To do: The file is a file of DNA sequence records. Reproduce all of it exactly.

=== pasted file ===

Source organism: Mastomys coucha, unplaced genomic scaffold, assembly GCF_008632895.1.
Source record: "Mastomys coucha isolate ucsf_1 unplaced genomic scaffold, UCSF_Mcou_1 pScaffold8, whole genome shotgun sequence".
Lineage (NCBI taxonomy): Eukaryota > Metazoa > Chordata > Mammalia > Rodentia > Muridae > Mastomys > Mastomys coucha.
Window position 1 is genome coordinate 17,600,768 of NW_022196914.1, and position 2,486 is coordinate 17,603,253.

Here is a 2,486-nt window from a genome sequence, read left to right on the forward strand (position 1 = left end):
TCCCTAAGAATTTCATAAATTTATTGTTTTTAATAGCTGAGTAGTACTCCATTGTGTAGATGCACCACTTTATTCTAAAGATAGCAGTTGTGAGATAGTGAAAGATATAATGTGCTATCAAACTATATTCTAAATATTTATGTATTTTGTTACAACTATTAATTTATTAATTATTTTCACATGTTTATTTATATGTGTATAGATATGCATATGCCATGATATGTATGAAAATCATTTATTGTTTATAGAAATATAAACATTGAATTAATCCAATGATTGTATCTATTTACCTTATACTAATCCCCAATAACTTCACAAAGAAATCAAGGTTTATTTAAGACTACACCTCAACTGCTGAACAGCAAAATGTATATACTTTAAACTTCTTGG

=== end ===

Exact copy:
Source organism: Mastomys coucha, unplaced genomic scaffold, assembly GCF_008632895.1.
Source record: "Mastomys coucha isolate ucsf_1 unplaced genomic scaffold, UCSF_Mcou_1 pScaffold8, whole genome shotgun sequence".
Lineage (NCBI taxonomy): Eukaryota > Metazoa > Chordata > Mammalia > Rodentia > Muridae > Mastomys > Mastomys coucha.
Window position 1 is genome coordinate 17,600,768 of NW_022196914.1, and position 2,486 is coordinate 17,603,253.

Here is a 2,486-nt window from a genome sequence, read left to right on the forward strand (position 1 = left end):
TCCCTAAGAATTTCATAAATTTATTGTTTTTAATAGCTGAGTAGTACTCCATTGTGTAGATGCACCACTTTATTCTAAAGATAGCAGTTGTGAGATAGTGAAAGATATAATGTGCTATCAAACTATATTCTAAATATTTATGTATTTTGTTACAACTATTAATTTATTAATTATTTTCACATGTTTATTTATATGTGTATAGATATGCATATGCCATGATATGTATGAAAATCATTTATTGTTTATAGAAATATAAACATTGAATTAATCCAATGATTGTATCTATTTACCTTATACTAATCCCCAATAACTTCACAAAGAAATCAAGGTTTATTTAAGACTACACCTCAACTGCTGAACAGCAAAATGTATATACTTTAAACTTCTTGG